The Permanent Court of International Justice, 1920-1942

By Manley O. Hudson; Bureau of International Research of Harvard University and Radcliffe College | Go to book overview

CHAPTER 4 THE PROPOSED INTERNATIONAL PRIZE COURT

§63. Proposals for the Creation of an International Prize Court. During the eighteenth and nineteenth centuries, numerous proposals were advanced for the creation of an international prize court in which neutral States might be represented.1 In 1875, the Institut de Droit International began a study of the question, and in its règlement international des prises maritimes of 1887, it envisaged the creation by each belligerent at the beginning of each war of an international tribunal for prize appeals, the belligerent to name the president and one member of the tribunal as well as the three neutral States which should each choose a member;2 the proposal of the Institute was never acted upon by any belligerent.3 At the Second Peace Conference at The Hague, proposals for the creation of an international prize court were offered by both the British and the German delegations.4 The German proposal envisaged the creation after the beginning of hostilities of an appellate tribunal composed of five members; each belligerent would choose an admiral as a member, and three members would be chosen from the members of the Permanent Court of Arbitration by three neutral States of which one State should be named by each belligerent and a third by the two first-named; appeals would be lodged with this tribunal either by a belligerent State or by an individual person; the International Bureau of the Permanent Court of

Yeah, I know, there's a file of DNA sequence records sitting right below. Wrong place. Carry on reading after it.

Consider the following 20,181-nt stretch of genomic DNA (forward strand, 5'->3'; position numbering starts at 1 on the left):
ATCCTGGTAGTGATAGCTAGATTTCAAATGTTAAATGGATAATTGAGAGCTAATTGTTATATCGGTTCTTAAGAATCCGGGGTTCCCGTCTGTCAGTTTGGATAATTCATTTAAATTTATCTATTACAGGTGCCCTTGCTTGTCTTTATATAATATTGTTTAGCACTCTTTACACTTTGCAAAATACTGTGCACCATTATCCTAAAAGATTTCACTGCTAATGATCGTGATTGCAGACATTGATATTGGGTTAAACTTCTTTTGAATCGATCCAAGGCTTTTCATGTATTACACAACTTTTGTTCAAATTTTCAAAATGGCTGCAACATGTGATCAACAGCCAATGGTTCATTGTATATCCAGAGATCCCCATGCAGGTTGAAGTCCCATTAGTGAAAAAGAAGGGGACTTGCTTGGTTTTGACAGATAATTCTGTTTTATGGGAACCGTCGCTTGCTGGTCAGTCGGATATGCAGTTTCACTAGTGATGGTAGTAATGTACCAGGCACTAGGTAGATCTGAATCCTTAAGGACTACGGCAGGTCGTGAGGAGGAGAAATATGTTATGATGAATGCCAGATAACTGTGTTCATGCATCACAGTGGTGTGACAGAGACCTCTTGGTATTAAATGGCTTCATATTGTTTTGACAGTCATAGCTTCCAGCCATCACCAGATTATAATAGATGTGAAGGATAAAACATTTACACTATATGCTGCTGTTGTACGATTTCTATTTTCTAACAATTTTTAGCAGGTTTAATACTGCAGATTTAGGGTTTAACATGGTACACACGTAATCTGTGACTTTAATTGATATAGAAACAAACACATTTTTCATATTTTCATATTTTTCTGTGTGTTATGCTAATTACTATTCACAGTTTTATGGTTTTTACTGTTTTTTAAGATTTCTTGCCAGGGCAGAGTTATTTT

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1
See 2 Oppenheim, International Law ( 2 ed.), p. 559.
2
Annuaire de l'Institul de Droit International, 1887-88, pp. 212, 239.
3
In a few cases international tribunals have passed upon claims based upon the action taken by national prize courts. See, e.g., The Napier, 3 Moore Digest of International Arbitrations, p. 3152; The Circassian, 4 id., p. 3911. In a circular note of November 3, 1909, the Secretary of State of the United States referred to the following additional cases as having been before an international tribunal after they had been decided by the Supreme Court of the United States: The Hiawatha, 2 Black 635, 4 Moore Digest of International Arbitrations, 3902; The Springbok, 5 Wallace 1, 4 Moore 3928; The Sir William Peel, 5 Wallace 517, 4 Moore 3935; The Volant, 5 Wallace 179, 4 Moore 3950; The Science, 5 Wallace 178, 4 Moore 3950; The Peterhoff, 5 Wallace 28, 4 Moore 3838; The Dashing Wave, 5 Wallace 170, 4 Moore 3948; The Georgia, 7 Wallace 32, 4 Moore 3957; The Isabella Thompson, 3 Wallace 155, 3 Moore 3159; The Pearl, 5 Wallace 574, 3 Moore 3159; The Adela, 6 Wallace 266, 3 Moore 3159. See U. S. Foreign Relations, 1910, p. 600.
4
2 Actes et Documents, pp. 1071, 1076. The subject was not on the agenda of the 1907 Conference.

-71-

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